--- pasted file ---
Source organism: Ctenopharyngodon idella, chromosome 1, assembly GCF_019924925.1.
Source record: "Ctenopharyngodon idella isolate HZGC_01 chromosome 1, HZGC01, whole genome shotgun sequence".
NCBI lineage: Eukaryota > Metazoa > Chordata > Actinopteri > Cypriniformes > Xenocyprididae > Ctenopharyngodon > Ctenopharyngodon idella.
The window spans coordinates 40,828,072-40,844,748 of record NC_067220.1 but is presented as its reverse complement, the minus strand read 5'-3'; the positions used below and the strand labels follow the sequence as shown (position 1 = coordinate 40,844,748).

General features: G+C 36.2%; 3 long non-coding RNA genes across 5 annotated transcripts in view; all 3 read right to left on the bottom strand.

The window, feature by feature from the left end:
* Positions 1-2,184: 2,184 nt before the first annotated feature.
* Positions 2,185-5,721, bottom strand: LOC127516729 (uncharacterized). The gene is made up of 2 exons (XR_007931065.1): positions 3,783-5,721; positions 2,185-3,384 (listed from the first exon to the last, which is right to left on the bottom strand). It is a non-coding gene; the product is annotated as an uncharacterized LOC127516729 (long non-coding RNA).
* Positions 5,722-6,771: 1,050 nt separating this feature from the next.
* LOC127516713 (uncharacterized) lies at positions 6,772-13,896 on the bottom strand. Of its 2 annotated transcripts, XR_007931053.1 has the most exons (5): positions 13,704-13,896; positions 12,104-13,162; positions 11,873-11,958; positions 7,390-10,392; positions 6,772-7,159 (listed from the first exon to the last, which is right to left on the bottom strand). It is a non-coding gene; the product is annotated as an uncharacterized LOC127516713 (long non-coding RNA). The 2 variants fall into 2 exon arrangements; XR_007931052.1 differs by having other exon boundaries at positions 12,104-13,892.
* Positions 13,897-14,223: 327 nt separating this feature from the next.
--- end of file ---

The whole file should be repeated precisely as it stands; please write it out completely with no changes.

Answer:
Source organism: Ctenopharyngodon idella, chromosome 1, assembly GCF_019924925.1.
Source record: "Ctenopharyngodon idella isolate HZGC_01 chromosome 1, HZGC01, whole genome shotgun sequence".
NCBI lineage: Eukaryota > Metazoa > Chordata > Actinopteri > Cypriniformes > Xenocyprididae > Ctenopharyngodon > Ctenopharyngodon idella.
The window spans coordinates 40,828,072-40,844,748 of record NC_067220.1 but is presented as its reverse complement, the minus strand read 5'-3'; the positions used below and the strand labels follow the sequence as shown (position 1 = coordinate 40,844,748).

General features: G+C 36.2%; 3 long non-coding RNA genes across 5 annotated transcripts in view; all 3 read right to left on the bottom strand.

The window, feature by feature from the left end:
* Positions 1-2,184: 2,184 nt before the first annotated feature.
* Positions 2,185-5,721, bottom strand: LOC127516729 (uncharacterized). The gene is made up of 2 exons (XR_007931065.1): positions 3,783-5,721; positions 2,185-3,384 (listed from the first exon to the last, which is right to left on the bottom strand). It is a non-coding gene; the product is annotated as an uncharacterized LOC127516729 (long non-coding RNA).
* Positions 5,722-6,771: 1,050 nt separating this feature from the next.
* LOC127516713 (uncharacterized) lies at positions 6,772-13,896 on the bottom strand. Of its 2 annotated transcripts, XR_007931053.1 has the most exons (5): positions 13,704-13,896; positions 12,104-13,162; positions 11,873-11,958; positions 7,390-10,392; positions 6,772-7,159 (listed from the first exon to the last, which is right to left on the bottom strand). It is a non-coding gene; the product is annotated as an uncharacterized LOC127516713 (long non-coding RNA). The 2 variants fall into 2 exon arrangements; XR_007931052.1 differs by having other exon boundaries at positions 12,104-13,892.
* Positions 13,897-14,223: 327 nt separating this feature from the next.